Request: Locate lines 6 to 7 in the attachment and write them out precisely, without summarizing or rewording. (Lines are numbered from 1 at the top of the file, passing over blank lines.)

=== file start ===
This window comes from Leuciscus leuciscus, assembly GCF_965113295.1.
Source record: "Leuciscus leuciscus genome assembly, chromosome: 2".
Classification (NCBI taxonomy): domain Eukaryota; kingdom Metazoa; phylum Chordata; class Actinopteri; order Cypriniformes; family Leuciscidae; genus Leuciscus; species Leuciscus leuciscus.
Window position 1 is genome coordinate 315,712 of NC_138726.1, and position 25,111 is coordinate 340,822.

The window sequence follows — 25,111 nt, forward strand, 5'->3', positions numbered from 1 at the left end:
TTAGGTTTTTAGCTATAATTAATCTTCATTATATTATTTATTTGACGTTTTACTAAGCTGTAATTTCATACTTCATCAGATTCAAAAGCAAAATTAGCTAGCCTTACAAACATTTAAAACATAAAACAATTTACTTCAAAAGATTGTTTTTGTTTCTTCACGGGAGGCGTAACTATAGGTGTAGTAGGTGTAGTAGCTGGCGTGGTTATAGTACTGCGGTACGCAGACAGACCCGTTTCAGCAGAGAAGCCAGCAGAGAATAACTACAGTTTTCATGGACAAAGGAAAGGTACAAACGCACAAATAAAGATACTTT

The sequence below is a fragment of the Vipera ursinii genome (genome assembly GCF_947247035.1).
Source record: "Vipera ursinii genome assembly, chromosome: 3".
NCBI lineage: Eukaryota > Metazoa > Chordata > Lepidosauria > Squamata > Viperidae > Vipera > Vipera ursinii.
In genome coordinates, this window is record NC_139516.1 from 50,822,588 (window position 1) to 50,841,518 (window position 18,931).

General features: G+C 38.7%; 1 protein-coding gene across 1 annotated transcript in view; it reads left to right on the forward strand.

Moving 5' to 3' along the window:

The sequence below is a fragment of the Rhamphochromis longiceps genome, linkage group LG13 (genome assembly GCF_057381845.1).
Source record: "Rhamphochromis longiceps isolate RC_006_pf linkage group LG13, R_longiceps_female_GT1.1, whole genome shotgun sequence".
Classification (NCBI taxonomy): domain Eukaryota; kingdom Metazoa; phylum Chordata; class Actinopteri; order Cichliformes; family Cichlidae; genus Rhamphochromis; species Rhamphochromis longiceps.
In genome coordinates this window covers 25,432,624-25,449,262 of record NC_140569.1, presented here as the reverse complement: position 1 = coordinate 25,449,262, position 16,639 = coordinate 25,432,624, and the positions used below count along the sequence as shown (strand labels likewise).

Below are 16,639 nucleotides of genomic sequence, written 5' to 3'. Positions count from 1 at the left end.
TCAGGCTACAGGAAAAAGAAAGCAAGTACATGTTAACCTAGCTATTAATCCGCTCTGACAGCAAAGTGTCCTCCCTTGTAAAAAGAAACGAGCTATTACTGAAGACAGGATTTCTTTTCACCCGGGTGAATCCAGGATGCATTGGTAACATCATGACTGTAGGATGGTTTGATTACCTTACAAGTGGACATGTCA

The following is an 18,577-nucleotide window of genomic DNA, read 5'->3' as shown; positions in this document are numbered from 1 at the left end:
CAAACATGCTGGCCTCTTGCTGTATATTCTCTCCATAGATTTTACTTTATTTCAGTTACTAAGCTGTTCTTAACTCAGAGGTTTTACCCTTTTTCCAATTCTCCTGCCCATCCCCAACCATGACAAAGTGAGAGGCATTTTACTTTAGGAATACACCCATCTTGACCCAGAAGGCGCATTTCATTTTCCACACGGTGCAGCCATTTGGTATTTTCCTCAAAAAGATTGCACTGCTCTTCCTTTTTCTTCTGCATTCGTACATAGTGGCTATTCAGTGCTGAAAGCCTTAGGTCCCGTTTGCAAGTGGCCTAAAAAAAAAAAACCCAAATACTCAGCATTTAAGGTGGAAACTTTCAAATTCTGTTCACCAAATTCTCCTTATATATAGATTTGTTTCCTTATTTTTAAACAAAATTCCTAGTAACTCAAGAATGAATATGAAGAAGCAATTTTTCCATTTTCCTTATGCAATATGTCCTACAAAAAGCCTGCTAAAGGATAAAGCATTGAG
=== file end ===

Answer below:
TTAGGTTTTTAGCTATAATTAATCTTCATTATATTATTTATTTGACGTTTTACTAAGCTGTAATTTCATACTTCATCAGATTCAAAAGCAAAATTAGCTAGCCTTACAAACATTTAAAACATAAAACAATTTACTTCAAAAGATTGTTTTTGTTTCTTCACGGGAGGCGTAACTATAGGTGTAGTAGGTGTAGTAGCTGGCGTGGTTATAGTACTGCGGTACGCAGACAGACCCGTTTCAGCAGAGAAGCCAGCAGAGAATAACTACAGTTTTCATGGACAAAGGAAAGGTACAAACGCACAAATAAAGATACTTT

The sequence below is a fragment of the Vipera ursinii genome (genome assembly GCF_947247035.1).